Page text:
Eni shows the best results since 2012 to drive the green shift

The logo of Italian energy company Eni is seen at a gas station in Rome, Italy September 30, 2018. REUTERS/Alessandro Bianchi

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  • Eni boosted by rising oil and gas prices
  • Planning for the renewable energy and retail spin-off
  • Saipem issue darkens outlook

MILAN, Feb 18 (Reuters) – Italy’s Eni has become the latest energy group to benefit from the oil and gas boom, as it recorded its best result since 2012 to provide liquidity to cover investors’ returns and also finance its green approach.

The group rose to an adjusted net profit of 4.74 billion euros ($5.4 billion) last year from a loss of 758 million euros in 2020, as soaring energy prices have boosted its upstream business despite lower volumes.

Oil and gas production fell 3% to 1.682 million barrels of oil equivalent per day in 2021, mainly due to maintenance and lower production from its mature fields.

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“Our upstream segment has continued to generate the financial resources needed to fund our decarbonization strategy,” Eni chief executive Claudio Descalzi said on Friday.

Eni, which has committed to carbon neutrality by 2050, is due to present a new business plan in March.

Unlike some of its peers, Eni is clinging to lucrative fossil fuels to help fund its green shift while selling off assets like its Norwegian company Vaar Energi, which listed this week. Read more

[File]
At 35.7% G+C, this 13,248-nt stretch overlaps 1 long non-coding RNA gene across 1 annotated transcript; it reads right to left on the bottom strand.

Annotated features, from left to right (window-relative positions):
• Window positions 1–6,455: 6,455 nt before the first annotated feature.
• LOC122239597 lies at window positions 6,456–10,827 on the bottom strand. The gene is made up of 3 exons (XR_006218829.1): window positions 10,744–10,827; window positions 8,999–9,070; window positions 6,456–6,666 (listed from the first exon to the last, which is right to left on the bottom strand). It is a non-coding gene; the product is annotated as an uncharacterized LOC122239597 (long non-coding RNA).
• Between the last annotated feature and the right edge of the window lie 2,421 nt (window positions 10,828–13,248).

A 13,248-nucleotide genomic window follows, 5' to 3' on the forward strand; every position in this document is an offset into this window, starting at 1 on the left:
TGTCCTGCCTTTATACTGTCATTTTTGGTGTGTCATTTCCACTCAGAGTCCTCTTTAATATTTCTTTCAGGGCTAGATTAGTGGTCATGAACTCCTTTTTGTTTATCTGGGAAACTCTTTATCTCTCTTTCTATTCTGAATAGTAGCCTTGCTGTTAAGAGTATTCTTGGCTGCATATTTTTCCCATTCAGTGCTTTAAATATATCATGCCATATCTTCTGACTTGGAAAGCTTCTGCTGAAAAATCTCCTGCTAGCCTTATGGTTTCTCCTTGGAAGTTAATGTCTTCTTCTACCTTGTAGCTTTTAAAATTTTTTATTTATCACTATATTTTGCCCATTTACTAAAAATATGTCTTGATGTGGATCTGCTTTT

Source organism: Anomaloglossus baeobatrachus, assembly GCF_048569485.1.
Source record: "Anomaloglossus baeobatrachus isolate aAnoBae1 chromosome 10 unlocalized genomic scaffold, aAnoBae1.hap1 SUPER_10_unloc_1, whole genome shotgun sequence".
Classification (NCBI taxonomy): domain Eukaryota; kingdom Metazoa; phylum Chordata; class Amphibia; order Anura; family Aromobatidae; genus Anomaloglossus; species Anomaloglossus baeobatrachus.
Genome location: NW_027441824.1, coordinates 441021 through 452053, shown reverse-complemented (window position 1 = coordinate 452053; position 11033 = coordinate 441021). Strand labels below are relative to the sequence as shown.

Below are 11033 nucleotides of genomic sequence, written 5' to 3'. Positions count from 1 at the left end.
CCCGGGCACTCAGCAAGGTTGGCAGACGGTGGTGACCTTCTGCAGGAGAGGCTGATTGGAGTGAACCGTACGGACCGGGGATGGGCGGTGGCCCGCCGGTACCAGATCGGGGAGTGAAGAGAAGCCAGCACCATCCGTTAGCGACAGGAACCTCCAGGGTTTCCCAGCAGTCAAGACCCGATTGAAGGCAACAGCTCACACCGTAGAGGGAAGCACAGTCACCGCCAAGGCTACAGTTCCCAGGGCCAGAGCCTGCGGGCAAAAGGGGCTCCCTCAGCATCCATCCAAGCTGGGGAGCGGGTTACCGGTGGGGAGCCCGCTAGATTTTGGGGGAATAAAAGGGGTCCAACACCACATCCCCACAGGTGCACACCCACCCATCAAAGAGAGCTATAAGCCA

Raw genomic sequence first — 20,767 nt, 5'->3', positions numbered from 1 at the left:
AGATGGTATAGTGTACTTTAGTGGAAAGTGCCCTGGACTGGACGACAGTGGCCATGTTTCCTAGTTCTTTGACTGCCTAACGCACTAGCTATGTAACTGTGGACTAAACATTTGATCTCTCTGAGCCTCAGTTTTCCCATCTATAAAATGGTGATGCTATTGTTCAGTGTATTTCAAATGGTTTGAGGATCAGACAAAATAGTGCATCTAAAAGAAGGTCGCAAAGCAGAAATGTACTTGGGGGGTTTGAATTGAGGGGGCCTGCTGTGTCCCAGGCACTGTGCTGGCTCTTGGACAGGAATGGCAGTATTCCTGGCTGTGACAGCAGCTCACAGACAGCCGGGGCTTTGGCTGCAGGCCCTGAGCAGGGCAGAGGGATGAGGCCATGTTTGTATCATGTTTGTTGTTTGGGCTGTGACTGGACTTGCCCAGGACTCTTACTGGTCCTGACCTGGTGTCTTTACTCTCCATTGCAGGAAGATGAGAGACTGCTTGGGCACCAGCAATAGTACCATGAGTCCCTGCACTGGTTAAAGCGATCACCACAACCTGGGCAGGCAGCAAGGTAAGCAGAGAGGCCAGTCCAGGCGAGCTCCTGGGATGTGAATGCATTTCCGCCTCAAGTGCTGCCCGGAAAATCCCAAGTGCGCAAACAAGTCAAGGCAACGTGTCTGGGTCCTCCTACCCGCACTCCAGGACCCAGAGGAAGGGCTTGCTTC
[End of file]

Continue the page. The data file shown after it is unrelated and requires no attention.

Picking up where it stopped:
The group is joining forces with BP in Angola in a joint venture and will list part of its retail and renewables unit in what could be one of Italy’s biggest IPOs this year.

“In 2021, we delivered great results and accelerated the pace of our transformation strategy,” Descalzi said.

BOUNCE

In the fourth quarter, Eni’s adjusted net profit amounted to 2.11 billion euros against 50 million euros a year ago to beat a consensus of 1.94 billion euros.

Operating cash flow before change in WCR at replacement cost jumped 192% over the period to 4.6 billion euros to enable it to cover 1.8 billion euros in investments and confirm its dividend policy.

The results reflect the industry’s rebound last year after a troubled 2020 when the coronavirus pandemic triggered a slump in energy demand and prices.

This month, larger peers like BP and Shell (SHEL.L) reported windfall profits on higher energy prices, pledging to return more cash to shareholders. Read more

Eni said it paid out 2.8 billion euros to shareholders in the form of dividends and share buybacks.

“We see the outlook for 2022…remaining positive for the E&P sector, mainly thanks to a strong oil price scenario,” said Italian broker IMI.

One cloud on the horizon is a potential capital call for struggling energy services group Saipem, in which Eni owns around 30%.

As of 0852 GMT, Eni shares were up 1.1% while the European oil index (.SXEP) was up 0.3%. ($1 = 0.8793 euros)

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Reporting by Stephen Jewkes; edited by Agnieszka Flak and Keith Weir

Our standards: The Thomson Reuters Trust Principles.

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